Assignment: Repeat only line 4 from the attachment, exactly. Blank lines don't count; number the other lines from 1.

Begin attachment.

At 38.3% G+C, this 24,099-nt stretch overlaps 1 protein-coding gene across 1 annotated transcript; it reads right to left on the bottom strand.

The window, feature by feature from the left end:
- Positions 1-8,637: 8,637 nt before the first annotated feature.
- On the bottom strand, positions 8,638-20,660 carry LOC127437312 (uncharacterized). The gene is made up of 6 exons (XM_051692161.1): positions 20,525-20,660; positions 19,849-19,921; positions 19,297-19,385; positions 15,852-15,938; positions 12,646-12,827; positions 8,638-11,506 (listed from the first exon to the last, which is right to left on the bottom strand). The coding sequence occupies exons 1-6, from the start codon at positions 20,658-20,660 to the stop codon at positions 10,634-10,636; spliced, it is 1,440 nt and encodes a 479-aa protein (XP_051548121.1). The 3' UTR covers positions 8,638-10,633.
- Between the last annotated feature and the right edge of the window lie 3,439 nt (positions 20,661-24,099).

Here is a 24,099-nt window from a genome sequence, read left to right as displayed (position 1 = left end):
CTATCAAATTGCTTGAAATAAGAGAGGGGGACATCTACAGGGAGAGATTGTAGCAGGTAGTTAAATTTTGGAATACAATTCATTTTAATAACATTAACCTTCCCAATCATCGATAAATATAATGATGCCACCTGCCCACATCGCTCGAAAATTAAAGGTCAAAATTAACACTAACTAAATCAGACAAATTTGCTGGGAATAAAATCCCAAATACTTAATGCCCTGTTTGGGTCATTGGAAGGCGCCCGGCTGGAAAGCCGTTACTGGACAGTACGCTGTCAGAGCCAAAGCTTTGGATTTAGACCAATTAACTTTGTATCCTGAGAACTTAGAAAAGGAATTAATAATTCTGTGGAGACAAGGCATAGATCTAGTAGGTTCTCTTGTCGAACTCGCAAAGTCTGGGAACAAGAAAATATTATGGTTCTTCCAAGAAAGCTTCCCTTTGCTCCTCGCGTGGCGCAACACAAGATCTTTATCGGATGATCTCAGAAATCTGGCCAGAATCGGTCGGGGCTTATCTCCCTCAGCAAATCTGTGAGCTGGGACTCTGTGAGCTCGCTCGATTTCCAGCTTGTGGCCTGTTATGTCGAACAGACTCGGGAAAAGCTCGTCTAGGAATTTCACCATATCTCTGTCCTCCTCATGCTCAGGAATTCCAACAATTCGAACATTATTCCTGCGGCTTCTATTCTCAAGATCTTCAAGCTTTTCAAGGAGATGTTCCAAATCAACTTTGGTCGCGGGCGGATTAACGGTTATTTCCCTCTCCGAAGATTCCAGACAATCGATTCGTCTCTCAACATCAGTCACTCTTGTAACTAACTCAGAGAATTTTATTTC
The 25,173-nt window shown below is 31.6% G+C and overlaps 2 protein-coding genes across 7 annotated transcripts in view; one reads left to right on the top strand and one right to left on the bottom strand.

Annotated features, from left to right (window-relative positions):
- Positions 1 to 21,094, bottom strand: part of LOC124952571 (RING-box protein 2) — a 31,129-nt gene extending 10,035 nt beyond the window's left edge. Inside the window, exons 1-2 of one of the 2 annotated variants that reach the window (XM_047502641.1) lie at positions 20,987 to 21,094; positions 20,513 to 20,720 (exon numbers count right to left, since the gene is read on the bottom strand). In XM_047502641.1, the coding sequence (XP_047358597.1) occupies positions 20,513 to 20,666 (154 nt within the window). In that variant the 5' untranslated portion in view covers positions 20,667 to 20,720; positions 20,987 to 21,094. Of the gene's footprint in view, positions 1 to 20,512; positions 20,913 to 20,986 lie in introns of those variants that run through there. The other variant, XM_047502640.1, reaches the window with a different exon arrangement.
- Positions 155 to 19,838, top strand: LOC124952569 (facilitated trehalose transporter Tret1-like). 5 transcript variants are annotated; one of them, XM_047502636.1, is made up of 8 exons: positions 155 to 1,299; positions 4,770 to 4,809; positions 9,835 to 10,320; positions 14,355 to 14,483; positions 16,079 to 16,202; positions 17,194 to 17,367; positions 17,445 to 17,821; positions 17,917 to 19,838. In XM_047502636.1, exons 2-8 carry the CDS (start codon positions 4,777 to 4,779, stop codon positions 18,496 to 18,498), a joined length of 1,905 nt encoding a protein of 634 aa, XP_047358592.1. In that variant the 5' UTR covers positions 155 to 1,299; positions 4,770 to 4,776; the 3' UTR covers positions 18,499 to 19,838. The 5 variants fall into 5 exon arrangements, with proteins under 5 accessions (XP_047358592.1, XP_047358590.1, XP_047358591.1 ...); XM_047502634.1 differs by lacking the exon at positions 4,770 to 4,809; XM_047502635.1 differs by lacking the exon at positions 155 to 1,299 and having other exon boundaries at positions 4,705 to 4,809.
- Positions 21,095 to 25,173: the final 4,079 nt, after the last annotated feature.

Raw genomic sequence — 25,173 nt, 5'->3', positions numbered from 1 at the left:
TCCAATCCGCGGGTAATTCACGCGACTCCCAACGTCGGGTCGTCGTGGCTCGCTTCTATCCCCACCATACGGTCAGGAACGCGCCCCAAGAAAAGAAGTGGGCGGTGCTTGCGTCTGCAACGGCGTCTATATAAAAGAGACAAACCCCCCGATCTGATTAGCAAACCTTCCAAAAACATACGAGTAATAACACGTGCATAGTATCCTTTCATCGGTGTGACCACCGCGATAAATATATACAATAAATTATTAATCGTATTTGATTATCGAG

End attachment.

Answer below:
- On the bottom strand, positions 8,638-20,660 carry LOC127437312 (uncharacterized). The gene is made up of 6 exons (XM_051692161.1): positions 20,525-20,660; positions 19,849-19,921; positions 19,297-19,385; positions 15,852-15,938; positions 12,646-12,827; positions 8,638-11,506 (listed from the first exon to the last, which is right to left on the bottom strand). The coding sequence occupies exons 1-6, from the start codon at positions 20,658-20,660 to the stop codon at positions 10,634-10,636; spliced, it is 1,440 nt and encodes a 479-aa protein (XP_051548121.1). The 3' UTR covers positions 8,638-10,633.